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American Journalism Review
Stalking a Sniper  | American Journalism Review
 AJR  Features
From AJR,   December 2002

Stalking a Sniper   

It was a frightening saga that gripped the nation, but at its core it was a cop story. The pursuit of the sniper underscored the complex, mutually dependent relationship between journalists and law enforcement officials.

By Mark Lisheron
Senior Contributing Writer Mark Lisheron ( is Austin bureau chief for Texas Watchdog, a government accountability news Web site.      

On October 8, morning anchor Mike Buchanan led the 11 p.m. news on Washington, D.C.'s WUSA-TV with an exclusive. Investigators had found a tarot card--the death card--next to a bullet casing near a middle school where a sniper had shot and critically wounded a 13-year-old boy.

Six people had died before the boy was shot outside the school in Bowie, Maryland. With each shooting a quiet dread grew out from suburban Washington.

Jamie Stockwell reacted immediately, working her sources to confirm the disclosure for the Washington Post. Yes, officers had found a death card, they told her. The card had writing on it, they said, but not exactly the statement Buchanan had reported. If you are going to run with the tarot card, sources told Stockwell, at least get it right. "Mister Policeman, I am God," was the message.

In a page-one story written with staffer Christian Davenport that ran on October 9, Stockwell reported that one officer close to the case said describing the message on the tarot card had "severely impaired" the police investigation. At a press briefing that day, Montgomery County, Maryland, Police Chief Charles Moose, who led the sniper investigation, excoriated the press for its irresponsible handling of the information.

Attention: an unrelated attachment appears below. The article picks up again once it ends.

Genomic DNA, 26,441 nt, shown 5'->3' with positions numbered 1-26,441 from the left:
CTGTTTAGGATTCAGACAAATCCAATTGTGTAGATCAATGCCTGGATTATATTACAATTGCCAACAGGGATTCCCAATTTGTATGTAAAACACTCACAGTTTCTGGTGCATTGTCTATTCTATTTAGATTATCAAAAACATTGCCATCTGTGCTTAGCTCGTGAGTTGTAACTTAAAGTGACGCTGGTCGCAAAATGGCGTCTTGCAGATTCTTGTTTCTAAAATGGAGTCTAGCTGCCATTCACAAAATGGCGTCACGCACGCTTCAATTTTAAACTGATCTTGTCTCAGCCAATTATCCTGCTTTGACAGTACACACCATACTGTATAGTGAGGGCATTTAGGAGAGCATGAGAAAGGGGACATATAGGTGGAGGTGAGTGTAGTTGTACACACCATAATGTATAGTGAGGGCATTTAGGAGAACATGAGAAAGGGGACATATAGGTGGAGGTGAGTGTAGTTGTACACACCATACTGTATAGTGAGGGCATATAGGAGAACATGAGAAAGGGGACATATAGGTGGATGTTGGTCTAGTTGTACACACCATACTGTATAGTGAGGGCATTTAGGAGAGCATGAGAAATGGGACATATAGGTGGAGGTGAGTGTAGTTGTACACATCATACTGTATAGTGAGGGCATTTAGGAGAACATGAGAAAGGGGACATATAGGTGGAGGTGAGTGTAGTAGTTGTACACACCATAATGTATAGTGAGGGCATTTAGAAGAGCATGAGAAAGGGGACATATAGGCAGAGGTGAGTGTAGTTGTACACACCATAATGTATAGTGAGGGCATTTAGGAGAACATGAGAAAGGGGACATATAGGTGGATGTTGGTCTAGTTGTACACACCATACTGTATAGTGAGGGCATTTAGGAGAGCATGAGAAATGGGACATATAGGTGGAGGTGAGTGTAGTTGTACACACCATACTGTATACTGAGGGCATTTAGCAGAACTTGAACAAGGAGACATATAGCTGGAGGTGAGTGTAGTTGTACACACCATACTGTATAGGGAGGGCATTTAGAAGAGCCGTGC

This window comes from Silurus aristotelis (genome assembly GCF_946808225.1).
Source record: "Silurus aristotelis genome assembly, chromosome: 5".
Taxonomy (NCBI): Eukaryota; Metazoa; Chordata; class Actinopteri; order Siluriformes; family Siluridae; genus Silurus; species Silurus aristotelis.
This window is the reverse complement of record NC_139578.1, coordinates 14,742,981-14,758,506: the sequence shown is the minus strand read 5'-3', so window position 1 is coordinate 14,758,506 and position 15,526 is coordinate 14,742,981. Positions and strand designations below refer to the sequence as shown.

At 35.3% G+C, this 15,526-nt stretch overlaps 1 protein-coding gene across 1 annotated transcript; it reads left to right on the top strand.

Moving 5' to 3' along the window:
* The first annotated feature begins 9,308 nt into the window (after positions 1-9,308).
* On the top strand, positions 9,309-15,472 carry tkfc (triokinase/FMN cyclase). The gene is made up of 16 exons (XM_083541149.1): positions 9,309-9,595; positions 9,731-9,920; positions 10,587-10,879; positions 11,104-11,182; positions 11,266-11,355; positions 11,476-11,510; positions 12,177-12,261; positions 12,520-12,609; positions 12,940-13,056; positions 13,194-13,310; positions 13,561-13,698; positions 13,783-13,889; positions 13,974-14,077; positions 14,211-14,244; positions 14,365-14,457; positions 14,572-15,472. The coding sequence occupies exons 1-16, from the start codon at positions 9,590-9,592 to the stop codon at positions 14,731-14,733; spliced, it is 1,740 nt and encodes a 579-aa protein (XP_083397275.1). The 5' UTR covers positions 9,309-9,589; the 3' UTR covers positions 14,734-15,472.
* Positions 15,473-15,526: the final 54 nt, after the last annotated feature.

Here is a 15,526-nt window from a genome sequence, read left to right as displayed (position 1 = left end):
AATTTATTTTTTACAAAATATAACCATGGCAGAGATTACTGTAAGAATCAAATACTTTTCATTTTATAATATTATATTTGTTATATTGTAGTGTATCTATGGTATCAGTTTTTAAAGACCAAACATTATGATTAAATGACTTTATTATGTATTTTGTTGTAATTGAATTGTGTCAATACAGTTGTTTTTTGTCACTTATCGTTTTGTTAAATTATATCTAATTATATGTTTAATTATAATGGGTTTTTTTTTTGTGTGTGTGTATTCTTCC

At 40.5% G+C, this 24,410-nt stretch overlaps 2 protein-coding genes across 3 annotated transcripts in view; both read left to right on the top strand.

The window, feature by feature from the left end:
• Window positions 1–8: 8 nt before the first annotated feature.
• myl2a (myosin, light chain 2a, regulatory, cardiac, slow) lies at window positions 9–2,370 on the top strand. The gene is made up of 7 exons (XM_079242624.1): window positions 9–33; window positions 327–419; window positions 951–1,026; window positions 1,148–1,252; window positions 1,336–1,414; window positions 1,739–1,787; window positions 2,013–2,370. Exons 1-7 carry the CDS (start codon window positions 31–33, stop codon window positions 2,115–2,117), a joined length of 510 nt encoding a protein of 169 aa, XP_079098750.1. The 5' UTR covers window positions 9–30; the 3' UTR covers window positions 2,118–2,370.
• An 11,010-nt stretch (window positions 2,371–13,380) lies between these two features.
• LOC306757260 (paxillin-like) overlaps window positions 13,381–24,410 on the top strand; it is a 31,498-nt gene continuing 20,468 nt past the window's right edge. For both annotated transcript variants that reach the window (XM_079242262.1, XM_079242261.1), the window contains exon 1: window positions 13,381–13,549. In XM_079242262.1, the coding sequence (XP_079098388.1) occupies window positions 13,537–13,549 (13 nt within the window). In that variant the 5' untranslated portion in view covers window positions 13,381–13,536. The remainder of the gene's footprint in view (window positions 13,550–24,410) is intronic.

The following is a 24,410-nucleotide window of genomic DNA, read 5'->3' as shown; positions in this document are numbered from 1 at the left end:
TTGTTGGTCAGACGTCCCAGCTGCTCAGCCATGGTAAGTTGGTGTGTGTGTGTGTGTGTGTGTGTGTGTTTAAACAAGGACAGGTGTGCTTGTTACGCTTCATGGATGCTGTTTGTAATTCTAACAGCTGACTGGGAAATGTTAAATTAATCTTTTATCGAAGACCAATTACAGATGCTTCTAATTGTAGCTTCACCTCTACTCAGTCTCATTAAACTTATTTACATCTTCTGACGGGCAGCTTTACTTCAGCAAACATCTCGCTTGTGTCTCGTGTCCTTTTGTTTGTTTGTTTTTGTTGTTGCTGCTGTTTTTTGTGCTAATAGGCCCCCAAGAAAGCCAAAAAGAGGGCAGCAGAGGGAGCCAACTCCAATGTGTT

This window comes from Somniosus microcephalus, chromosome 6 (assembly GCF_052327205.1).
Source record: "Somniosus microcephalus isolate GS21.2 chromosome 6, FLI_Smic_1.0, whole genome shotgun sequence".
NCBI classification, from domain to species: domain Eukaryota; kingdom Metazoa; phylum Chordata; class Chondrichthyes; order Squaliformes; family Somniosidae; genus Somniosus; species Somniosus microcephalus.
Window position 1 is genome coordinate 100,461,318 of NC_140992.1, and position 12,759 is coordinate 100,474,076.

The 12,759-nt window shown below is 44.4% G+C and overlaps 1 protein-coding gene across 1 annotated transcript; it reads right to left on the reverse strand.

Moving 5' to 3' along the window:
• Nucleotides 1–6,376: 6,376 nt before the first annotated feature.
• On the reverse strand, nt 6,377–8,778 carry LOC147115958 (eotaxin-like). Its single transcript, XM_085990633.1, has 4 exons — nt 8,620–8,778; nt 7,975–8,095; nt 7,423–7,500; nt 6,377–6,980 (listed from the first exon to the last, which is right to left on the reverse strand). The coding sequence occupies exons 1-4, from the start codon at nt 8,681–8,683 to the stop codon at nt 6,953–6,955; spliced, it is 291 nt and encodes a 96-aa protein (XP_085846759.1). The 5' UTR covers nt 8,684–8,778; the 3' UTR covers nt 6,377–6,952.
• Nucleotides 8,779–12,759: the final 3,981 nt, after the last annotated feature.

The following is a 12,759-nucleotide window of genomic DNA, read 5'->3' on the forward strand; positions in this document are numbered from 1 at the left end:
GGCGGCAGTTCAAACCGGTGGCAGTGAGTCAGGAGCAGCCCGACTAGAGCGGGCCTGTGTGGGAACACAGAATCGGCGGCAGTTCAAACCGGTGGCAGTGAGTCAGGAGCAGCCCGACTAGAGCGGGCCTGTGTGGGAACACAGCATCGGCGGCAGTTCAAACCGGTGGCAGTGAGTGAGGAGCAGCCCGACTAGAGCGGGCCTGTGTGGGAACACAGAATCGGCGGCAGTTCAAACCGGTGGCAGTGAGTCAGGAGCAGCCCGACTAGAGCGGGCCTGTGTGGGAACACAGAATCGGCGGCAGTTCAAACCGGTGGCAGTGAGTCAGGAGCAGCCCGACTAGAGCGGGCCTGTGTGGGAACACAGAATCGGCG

But Stockwell had learned more from her sources than she would report. The cops working the case were divided over whether or not the tarot card disclosure would hinder or help. Perhaps sharing the card and its message with the public would generate leads. The leak to Buchanan had come from someone close to the investigation. Buchanan, who did not return calls from AJR, later told the Washington Times he called police to let them know what he planned to air and no one tried to stop him.

There was a handwritten note on the tarot card, Stockwell learned. Do not tell the press about the card, the note said. Maybe Chief Moose was genuinely angry, but his display for the television cameras was acting, too, sources told Stockwell. Moose was using television to tell the sniper that it wasn't he who had revealed the existence of the tarot card. Moose thought he needed a dramatic moment if he were to establish credibility and begin a dialogue with a killer.

This is how it would play out for another 16 days and five more shootings, four of them fatal. At the daily press briefings, Moose would accuse the press of jeopardizing his investigation by refusing to confine its reporting to his official releases. At those same meetings he begged reporters for help in bringing the case to a close.

This is the way it has always worked in cop stories, and for all its terror, complexity and scope, this was a cop story. For Stockwell and scores of other reporters who worked the case, the core issue governing their relationship with investigators didn't change.

The issue is information. Cops and reporters chase the same information trying to answer the who and the why of a crime. They go to the same crime scenes, talk to the same witnesses, work with the best evidence they have. Each develops a barter system for information based on trust. The reporter and the cop size each other up and determine their ability to exchange or share information. Peculiarly, the seasoned cop and the seasoned cop reporter affect a similar callous attitude toward dead people, tell the same scabrous jokes and punctuate colorful sentences with profanity.

The relationship is a complex calculus of mutual dependency. And yet cops and reporters have different missions and different bosses. "If this story taught us anything," says Bob Steele, ethics group leader for the Poynter Institute, "it is that the roles, values and responsibilities of law enforcement and the press are very different."